As from 6 April 2017, new tax rules came into force when engaging independent contractors through a personal service company in the public sector. The changes are relevant to both public sector employers and recruitment agencies which supply such workers into the public sector.

To assist them in determining whether the new rules apply, HMRC has launched an online employment status service (ESS). The service is also intended to assist private sector employers and individuals in determining employment status in their particular circumstances.

IR35: starting from general principles…

It is generally well understood that if someone is an employee, the employer is responsible for deducting income tax and national insurance, and accounting for this to HM Revenue & Customs (HMRC). By contrast, if someone is self-employed they have the responsibility for accounting to HMRC for their own tax and national insurance (i.e. it is not the employer's responsibility).

The starting point with contractors is no different, the organisation engaging the contractor must ascertain whether the contractor is an employee or self-employed. Often though, contractors will not be engaged directly and in some industries it is very common for contractors to set up their own personal service company. In these situations the contract will be between the client organisation requiring the services and the personal service company. Alternatively, and commonly, the contractor may provide their services to the client organisation indirectly through another party such as a staffing agency, recruitment agency or an employment business. HMRC recognised the risk that personal service companies and other intermediaries posed to the tax base and came up with what has been known as IR35. In essence this asks whether, but for the interposing of the personal service company, the individual would have been regarded as an employee of the client organisation engaging them. If the answer to this is yes then the personal service company has to account to HMRC for income tax and national insurance on the payments received from that organisation.

New rules applying to the public sector

As IR35 has not been as successful as it ought to have been, from 6 April 2017 the government has introduced new rules, applying only in the public sector, which effectively shift the responsibility for accounting for income tax and national insurance from the personal service company to the public sector employer engaging the services, (or the recruiting agency if one is engaged) rather than the personal service company (these are known as the off-payroll working rules). Where the new rules apply, payments received by a personal service company, directly or indirectly from a contract with a public authority will fall outside the IR35 rules. IR35 will continue to apply in relation to private sector companies which engage contractors through a personal service company.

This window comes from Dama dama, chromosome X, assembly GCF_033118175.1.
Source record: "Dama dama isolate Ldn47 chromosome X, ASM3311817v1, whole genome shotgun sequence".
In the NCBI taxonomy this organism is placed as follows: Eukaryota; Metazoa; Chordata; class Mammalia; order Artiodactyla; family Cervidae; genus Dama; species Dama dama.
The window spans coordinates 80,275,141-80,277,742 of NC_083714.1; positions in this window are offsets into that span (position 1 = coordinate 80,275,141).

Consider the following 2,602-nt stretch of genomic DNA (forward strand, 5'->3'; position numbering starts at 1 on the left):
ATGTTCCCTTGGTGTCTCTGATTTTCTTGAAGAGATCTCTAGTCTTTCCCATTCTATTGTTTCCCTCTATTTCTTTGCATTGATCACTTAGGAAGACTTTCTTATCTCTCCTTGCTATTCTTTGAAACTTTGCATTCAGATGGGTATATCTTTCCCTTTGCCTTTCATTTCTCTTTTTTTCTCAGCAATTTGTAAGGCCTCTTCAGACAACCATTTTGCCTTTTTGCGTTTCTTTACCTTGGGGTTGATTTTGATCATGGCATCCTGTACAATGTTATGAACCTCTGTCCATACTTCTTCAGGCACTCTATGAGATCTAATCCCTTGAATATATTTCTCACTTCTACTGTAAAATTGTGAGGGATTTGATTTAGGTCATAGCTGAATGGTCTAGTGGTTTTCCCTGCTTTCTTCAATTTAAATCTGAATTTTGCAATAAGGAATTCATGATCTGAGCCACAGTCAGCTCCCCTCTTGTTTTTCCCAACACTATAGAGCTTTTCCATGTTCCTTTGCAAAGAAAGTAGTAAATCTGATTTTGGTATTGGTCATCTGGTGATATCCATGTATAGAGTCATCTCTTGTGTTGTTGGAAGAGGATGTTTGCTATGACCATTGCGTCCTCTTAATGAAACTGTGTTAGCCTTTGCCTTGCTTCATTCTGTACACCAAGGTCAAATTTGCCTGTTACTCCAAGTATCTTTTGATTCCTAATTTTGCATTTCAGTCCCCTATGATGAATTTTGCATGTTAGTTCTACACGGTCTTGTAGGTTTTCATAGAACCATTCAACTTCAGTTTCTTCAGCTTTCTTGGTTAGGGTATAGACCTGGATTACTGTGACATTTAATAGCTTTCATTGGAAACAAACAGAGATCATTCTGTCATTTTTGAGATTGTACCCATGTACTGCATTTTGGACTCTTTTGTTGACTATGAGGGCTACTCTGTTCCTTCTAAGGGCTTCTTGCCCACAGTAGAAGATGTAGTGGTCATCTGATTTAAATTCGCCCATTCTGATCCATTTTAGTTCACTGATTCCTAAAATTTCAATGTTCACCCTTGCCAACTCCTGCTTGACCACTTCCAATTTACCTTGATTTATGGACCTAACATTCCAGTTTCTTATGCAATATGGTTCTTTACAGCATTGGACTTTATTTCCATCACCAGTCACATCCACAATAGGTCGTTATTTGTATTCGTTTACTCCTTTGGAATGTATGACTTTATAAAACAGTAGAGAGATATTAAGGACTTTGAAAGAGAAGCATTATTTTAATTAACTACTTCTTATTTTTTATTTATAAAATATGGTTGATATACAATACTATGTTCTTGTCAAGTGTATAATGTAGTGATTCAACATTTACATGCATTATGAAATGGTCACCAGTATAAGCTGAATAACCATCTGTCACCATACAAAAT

Public authorities (which include the NHS, councils, armed forces, police. Transport for London, schools and further education colleges) and recruiting agencies will now have to consider whether any particular worker whose services are supplied by an intermediary (service provider), may be deemed to be an employee ("deemed employment"). The intermediary might be a company or partnership in which the worker has a material interest, or another individual.

Under the new rules, the responsibility for determining whether the worker may be deemed to be an employee, also shifts to the public authority engaging the worker, or recruiting agency if one is engaged. In order to do so, they must consider the nature of the work performed under the contract and the terms under which it is performed. The answer is not always clear cut and it is often necessary to seek legal advice. Although there is no obligation to use the new online tool (the ESS) for this purpose, the advantage of doing so is that HMRC will be bound by the output of the service, unless it has been obtained fraudulently.

If the ESS concludes that a worker is in deemed employment, the public authority, or recruiting agency must first make payroll deductions for tax and NICs before paying the intermediary. The classification by the ESS will not necessarily confer employment status on the individual for the purposes of gaining employee protection rights such as unfair dismissal or redundancy. Furthermore, the personal service company/intermediary will remain the employer for the purpose of paying benefits such as statutory sick pay and statutory maternity, paternity or shared parental pay.